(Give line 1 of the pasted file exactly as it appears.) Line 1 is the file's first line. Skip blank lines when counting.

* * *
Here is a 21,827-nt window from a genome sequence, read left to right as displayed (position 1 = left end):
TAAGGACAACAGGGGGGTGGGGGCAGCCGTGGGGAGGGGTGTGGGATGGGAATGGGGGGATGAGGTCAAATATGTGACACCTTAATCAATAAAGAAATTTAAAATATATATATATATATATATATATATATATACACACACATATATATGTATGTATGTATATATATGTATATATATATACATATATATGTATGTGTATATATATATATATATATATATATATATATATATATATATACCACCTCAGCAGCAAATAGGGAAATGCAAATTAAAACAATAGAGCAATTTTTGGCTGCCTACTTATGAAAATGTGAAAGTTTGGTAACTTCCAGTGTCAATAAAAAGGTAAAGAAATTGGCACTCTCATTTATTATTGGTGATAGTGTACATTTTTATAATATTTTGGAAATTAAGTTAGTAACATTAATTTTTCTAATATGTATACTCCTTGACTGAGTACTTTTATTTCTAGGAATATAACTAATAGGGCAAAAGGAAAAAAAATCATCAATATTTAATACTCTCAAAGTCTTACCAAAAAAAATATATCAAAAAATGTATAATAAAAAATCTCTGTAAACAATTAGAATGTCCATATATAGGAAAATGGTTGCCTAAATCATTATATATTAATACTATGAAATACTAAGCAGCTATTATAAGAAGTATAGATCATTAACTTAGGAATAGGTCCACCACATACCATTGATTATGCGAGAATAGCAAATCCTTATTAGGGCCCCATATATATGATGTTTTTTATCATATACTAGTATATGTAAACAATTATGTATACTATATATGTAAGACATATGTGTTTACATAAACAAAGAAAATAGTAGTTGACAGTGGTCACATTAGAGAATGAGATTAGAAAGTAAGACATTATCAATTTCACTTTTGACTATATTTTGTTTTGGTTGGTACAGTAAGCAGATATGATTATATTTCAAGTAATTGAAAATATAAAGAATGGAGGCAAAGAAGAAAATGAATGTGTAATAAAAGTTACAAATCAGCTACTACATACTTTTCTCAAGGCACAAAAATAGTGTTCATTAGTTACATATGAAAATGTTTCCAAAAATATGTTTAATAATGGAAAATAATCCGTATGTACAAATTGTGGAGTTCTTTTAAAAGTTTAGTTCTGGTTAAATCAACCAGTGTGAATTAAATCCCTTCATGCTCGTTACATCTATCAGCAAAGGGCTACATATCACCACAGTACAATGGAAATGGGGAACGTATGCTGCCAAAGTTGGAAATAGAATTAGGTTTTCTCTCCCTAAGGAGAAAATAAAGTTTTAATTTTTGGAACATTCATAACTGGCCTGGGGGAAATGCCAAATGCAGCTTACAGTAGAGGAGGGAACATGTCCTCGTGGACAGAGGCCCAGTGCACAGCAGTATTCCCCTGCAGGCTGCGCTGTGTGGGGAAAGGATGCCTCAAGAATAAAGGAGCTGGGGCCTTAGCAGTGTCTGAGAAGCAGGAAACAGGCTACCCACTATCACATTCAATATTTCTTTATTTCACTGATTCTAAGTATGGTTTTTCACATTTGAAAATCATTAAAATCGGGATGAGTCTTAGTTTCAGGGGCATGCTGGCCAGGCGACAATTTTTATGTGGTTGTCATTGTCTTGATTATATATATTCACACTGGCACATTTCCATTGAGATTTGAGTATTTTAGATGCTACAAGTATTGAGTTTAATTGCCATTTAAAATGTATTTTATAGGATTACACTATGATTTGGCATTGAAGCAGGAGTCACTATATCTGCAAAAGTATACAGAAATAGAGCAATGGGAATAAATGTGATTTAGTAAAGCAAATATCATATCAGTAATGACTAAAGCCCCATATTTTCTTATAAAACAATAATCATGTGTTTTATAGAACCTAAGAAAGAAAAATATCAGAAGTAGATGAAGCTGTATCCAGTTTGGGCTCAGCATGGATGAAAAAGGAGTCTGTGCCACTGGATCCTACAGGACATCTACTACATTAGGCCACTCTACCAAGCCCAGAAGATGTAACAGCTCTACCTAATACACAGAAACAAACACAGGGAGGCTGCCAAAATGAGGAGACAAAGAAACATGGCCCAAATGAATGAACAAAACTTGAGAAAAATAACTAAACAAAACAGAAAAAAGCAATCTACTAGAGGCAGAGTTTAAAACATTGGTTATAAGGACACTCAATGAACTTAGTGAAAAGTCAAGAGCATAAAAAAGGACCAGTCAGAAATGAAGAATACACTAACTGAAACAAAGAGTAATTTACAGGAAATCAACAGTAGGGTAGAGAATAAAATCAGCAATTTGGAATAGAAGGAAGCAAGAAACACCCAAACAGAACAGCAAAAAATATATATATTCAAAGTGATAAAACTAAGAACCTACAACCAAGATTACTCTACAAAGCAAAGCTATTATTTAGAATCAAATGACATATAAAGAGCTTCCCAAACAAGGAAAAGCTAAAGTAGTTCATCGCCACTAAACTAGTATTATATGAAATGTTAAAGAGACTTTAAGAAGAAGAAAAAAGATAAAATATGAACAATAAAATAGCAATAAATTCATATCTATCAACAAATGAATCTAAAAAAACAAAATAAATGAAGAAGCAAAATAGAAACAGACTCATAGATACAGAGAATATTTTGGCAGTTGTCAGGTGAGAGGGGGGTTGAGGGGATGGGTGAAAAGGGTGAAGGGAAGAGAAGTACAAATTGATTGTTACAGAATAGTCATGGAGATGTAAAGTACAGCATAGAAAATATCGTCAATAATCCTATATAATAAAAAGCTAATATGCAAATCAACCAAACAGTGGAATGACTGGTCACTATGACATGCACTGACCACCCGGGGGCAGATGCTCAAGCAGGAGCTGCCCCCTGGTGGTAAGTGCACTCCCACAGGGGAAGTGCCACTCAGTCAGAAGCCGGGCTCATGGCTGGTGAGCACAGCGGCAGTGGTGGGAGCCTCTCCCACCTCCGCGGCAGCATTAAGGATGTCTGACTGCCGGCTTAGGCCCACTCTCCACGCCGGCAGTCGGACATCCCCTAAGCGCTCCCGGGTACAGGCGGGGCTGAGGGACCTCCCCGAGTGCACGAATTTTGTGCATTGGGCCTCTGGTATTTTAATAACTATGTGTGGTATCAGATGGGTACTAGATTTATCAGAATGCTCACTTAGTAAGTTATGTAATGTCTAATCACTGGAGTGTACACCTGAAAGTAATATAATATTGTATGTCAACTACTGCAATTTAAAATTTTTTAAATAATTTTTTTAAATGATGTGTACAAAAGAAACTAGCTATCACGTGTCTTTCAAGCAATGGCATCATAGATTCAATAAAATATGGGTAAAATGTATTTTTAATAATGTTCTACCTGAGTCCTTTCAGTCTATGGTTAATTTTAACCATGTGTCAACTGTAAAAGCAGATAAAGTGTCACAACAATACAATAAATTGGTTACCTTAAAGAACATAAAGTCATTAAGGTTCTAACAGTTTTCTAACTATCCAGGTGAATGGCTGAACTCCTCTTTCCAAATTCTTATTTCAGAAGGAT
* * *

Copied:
Here is a 21,827-nt window from a genome sequence, read left to right as displayed (position 1 = left end):